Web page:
The British troops Invasion of Philadelphia from that day until the next spring, when they marched into the city on September 26, 1777. Although wartime shortages quickly caused suffering for those who remained in the city, its arrival caused Loyalists to cheer and Patriots to flee. However, there were no tangible benefits from the occupation, and the British left the city in June of the following year.
After two years of fruitless conflict, the British intended to conquer New England in 1777. Instead, they chose to take over Philadelphia. The British planned to send two troops into New York state with the goal of capturing New England. The first left from Canada and was led by General John Burgoyne (1722–92). At the same time, troops under the command of General William Howe (1729–1814) would have been moving north along the Hudson River from New York City. By putting these two armies between New England and the other colonies, the British would have been able to invade and take over.
Howe did not carry out this strategy, much to the amazement of his superiors. He rejected the proposal, maybe due to a personal hatred of General Burgoyne, concern over giving General George Washington (1732–99) time to reassemble his force, or uncertainty about his own capacity to carry out the Hudson River campaign. Instead, he sailed south along the coast before turning northward into Philadelphia through the Chesapeake Bay with a force of around 15,000 English and German men. He arrived in August 1777 at Head of Elk, which is around fifty miles from the city.
For a variety of reasons, Howe focused on Philadelphia. Philadelphia, of course, served as both the Continental Congress’s meeting location and the nation’s capital. Additionally, it appears that Howe wanted to enlist Washington in a conflict that would endanger the Continental Army permanently. Joseph Galloway (1731–1803), a well-known Loyalist, said that more than 75% of Americans in Philadelphia and the surrounding area were Crown Loyalists and would welcome and support the British.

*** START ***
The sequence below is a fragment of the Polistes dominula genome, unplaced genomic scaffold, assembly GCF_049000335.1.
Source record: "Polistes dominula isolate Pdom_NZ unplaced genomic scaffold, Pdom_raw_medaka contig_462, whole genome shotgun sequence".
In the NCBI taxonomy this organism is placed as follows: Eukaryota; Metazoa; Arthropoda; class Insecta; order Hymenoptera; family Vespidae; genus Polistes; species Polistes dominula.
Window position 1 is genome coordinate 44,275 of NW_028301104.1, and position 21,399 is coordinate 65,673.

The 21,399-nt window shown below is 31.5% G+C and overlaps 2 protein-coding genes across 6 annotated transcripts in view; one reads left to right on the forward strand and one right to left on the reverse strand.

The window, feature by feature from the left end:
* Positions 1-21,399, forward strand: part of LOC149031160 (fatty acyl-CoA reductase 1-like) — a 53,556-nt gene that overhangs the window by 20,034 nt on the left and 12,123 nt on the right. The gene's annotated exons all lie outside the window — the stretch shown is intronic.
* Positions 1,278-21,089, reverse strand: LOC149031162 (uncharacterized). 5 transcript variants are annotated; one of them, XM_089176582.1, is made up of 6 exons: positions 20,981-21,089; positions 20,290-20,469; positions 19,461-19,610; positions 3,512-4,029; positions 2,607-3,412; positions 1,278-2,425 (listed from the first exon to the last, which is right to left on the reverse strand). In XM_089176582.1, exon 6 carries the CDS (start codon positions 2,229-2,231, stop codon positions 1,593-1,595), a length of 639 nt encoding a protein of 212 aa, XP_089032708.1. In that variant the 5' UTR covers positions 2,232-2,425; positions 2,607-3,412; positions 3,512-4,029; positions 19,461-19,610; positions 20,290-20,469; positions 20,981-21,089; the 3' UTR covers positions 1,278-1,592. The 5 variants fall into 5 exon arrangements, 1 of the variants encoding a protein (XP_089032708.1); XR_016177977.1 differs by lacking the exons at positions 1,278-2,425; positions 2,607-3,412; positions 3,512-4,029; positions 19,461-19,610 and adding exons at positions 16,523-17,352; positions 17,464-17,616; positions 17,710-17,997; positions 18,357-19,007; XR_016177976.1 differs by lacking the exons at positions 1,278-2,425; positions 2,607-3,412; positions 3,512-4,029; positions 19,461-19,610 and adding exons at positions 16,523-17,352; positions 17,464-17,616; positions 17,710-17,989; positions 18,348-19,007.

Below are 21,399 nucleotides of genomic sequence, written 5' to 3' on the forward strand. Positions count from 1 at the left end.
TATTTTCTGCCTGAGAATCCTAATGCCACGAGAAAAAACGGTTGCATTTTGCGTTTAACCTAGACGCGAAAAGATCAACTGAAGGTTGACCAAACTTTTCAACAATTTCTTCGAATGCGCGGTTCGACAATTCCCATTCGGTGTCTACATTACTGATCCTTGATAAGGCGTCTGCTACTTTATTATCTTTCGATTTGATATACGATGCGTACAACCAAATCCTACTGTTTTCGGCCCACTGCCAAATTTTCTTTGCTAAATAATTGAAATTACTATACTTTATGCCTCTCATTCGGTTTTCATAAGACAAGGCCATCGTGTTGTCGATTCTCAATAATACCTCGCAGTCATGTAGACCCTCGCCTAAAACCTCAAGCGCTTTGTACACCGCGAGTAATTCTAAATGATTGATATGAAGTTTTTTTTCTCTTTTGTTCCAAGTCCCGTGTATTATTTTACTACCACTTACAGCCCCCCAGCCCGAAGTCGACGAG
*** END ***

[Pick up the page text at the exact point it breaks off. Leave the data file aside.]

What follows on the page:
The Battle of Brandywine Creek took place in
At the Battle of Brandywine Creek, Washington tried in vain to halt the British advance while carefully observing Howe’s moves (September 1777). Washington lost, and it cost him dearly—out of 11,000 soldiers, there were over 900 losses, compared to only 550 for Howe. Thousands of patriotic Philadelphians, including the Continental Congress participants, fled as the British troops drew near. Sarah Logan Fisher (1751–1766), wife of a wealthy Philadelphia businessman, wrote of “wagons rattling, horses galloping, women running, children weeping, delegates flying, & altogether the greatest panic, horror, and terror that can be imagined.” Before the British arrived, rumors of looting and thievery intensified, and it has been estimated that more than 10% of Philadelphia’s properties were abandoned by their owners.
On September 26, 1777, Loyalists gathered in the streets of Philadelphia to greet Howe as he returned to the city under British rule. At the Battle of Germantown on October 5, Washington attempted to drive the British out but was unsuccessful.
Howe faced significant issues after taking over Philadelphia. There were still about 15,000 civilians present despite the fact that many Americans had gone. Another 15,000 soldiers were added to Howe’s army. However, Howe’s supply lines were insufficient. After marching through land to Philadelphia, he needed to have control of the Delaware River to secure a sufficient supply of food. However, two American forts, Fort Mercer on the New Jersey side of the river and Fort Mifflin on Mud Island, defended the Delaware. Both forts were successfully held by the Americans for over seven weeks. Philadelphia then experienced suffering due to a lack of food and other supplies. Philadelphians reported British and German soldiers taking horses, cattle, wood, food, and clothing.
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British officers quartered with the locals. Churches served as hospitals for sick and injured soldiers. American inmates at the Walnut Street Jail faced extreme misery, including hunger, cold, and mistreatment by their guards. When describing the city’s suffering in October 1777, the Quaker diarist Elizabeth Drinker (1735–1807) wrote, “If things don’t change soon, we shall be in bad affliction, everything scarce and dear, and nothing suffer’d to be brought in to us.”
The forts were destroyed in November, which relieved the blockade, but prices in the city remained high and residents persisted in complaining about military theft and other crimes. Without much success, Howe made an effort to discourage such conduct. In his regular court-martial sentences, which could have included up to a thousand lashes for theft and other crimes, he offered money for information about crimes.